12     you is:  Is providing security for the Muslims the type of activity that

13     Momir Nikolic was coordinating, this coordination among units of the

14     Bratunac Brigade and the Drina Corps military police?

15        A.   Yes, that's the way I saw it.  That's the way I understood it.

16        Q.   Okay, sir.  Just a couple of areas and then we'll be done.  In

17     the Blagojevic trial, sir, you probably recall being read an entry from

18     that Bratunac Brigade book of reports and meetings, and the entry was

19     from 16 October, 1995, and there is a reference to Momir Nikolic

20     informing the people at the meeting, among whom was yourself, about

21     certain activities that were being undertaken.  And what he said in the

22     report, and that's P00219 for the record, is:  "We are currently engaged

23     in tasks issued by the VRS Main Staff (asanacija)."

24             Now, in Blagojevic, sir, you were asked the following question by

25     Mr. McCloskey, and this is at page 9448.

Page 27169

 1             Question:  "And you don't know anything about the reburial of

 2     over a thousand people from Glogova to Zeleni Jadar and other places in

 3     September and October 1995?"

 4             And your answer was:  "As I said yesterday, I did hear about

 5     those activities, but I assert that the Bratunac Brigade neither provided

 6     security for, neither provided the transportation means nor the fuel for

 7     those activities."

 8             Then you were asked:  "So how do you know about it?"

 9             And you answered:  "It was said here yesterday that Nikolic

10     reported, informed the command that he had undertaken those activities

11     according to orders from the VRS Main Staff."

12             And then you were asked:  "You said you didn't know anything

13     about it?"

14             And your answer was:  "Until that point, until the day when he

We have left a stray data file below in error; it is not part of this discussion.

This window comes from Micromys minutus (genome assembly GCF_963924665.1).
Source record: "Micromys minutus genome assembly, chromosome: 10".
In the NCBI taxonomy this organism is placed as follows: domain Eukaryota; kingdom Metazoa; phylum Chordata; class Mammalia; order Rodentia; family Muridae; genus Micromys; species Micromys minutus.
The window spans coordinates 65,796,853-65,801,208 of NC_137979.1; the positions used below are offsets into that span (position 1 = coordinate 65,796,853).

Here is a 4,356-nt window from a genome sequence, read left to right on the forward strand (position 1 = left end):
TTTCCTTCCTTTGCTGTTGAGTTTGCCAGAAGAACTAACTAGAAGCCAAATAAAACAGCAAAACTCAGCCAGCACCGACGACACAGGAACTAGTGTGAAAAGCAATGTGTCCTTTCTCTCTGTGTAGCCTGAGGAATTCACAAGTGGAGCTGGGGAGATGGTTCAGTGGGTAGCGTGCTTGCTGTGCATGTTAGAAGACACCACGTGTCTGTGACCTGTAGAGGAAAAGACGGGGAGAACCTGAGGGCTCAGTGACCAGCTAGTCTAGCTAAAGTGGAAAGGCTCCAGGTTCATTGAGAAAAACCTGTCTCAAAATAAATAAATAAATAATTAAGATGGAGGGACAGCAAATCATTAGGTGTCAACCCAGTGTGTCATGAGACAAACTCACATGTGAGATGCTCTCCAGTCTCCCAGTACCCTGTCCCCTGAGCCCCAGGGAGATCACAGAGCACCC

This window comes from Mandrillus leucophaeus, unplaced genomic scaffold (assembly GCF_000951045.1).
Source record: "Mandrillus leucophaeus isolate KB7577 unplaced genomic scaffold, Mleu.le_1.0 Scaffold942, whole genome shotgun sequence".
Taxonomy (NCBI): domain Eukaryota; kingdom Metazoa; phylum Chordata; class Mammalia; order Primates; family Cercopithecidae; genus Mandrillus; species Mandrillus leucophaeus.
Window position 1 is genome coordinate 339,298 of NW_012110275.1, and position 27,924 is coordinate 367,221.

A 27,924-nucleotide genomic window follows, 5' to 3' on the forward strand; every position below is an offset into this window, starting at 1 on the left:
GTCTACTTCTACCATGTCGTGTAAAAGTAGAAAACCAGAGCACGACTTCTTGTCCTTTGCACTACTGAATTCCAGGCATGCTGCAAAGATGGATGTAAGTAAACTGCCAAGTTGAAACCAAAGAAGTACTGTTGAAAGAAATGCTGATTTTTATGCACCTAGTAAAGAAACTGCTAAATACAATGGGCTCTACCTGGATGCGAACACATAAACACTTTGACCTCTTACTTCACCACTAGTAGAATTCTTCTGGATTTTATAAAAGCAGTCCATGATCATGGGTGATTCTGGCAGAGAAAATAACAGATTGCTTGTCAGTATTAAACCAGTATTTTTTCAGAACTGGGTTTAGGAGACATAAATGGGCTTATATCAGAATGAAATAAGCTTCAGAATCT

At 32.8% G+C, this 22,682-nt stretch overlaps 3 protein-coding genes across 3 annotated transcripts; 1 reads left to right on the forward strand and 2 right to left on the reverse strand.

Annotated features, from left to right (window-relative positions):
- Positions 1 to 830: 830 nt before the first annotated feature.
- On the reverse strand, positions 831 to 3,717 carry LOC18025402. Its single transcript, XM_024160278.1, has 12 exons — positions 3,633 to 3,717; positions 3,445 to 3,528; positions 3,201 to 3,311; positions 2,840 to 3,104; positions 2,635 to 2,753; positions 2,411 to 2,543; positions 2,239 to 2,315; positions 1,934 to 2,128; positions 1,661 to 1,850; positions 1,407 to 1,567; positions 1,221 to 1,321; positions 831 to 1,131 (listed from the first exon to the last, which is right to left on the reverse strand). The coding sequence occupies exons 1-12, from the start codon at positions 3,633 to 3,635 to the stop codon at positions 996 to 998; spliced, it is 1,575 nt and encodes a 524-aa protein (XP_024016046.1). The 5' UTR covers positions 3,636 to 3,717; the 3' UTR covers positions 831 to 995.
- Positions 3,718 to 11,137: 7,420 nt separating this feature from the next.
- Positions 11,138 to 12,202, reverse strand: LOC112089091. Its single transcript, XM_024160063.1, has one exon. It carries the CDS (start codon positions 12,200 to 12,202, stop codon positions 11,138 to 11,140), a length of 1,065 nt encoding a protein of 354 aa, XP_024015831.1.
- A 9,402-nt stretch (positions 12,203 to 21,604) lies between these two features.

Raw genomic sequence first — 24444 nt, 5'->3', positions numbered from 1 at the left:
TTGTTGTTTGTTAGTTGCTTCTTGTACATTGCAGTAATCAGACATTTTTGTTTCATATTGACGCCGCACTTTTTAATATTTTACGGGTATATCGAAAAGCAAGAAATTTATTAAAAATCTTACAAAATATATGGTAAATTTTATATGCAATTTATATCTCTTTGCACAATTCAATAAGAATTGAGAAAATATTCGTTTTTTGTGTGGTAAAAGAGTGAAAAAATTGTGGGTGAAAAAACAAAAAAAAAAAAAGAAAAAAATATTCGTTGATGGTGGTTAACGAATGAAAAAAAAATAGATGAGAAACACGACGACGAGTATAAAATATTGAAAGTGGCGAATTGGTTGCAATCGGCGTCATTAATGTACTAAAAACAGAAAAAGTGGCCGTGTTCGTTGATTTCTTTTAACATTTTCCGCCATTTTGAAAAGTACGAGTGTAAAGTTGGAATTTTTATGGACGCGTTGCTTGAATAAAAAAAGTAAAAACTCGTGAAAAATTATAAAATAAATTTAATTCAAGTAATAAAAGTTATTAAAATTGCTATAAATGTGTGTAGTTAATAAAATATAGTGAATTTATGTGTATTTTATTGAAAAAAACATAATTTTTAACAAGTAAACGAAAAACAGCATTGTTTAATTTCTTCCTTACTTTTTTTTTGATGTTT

15     informed us; namely, I didn't know why the operation was going on.  I

16     wasn't aware of it.  I only found out about it after Captain Nikolic had

17     informed us about it at this meeting."

18             Then you were asked:  "So you're now telling us that this meeting

19     in October, that's in the meeting minutes where asanacija is referred to,

20     was, in fact, a reburial of the bodies operation as far as you know?"

21             And your answer was:  "Captain Nikolic did not give us any

22     explanations, and we didn't ask him to clarify anything why or what."

23             JUDGE AGIUS:  Yes, Mr. Lazarevic.

24             MR. LAZAREVIC:  I apologise.  I really don't want to interrupt my

25     colleague, but we heard in B/C/S channel that not whole portion was

Page 27170

 1     translated to the witness.

 2             JUDGE AGIUS:  Which part in particular, Mr. Lazarevic?

 3             MR. LAZAREVIC:  I must say I am not hundred per cent sure, but

 4     somewhere from line 21 to 25, page 62.

 5             JUDGE AGIUS:  All right.  I am going to read those four lines,

 6     slowly, and they will be interpreted and translated.

 7             "And your answer was:  'Until that point until the day that he

 8     informed us; namely, I didn't know why the operation was going on.  I

 9     wasn't aware of it.  I only found out about of it after Captain Nikolic

10     had informed us about it at this meeting.'

11             "Then you were asked:  'So you are now telling us this meeting in

12     October, that is in the meeting minutes where," there is something

13     missing here, "was, in fact, a reburial of the bodies operation as far as

14     you know."

15             And I will finish the last two lines:  "And your answer was: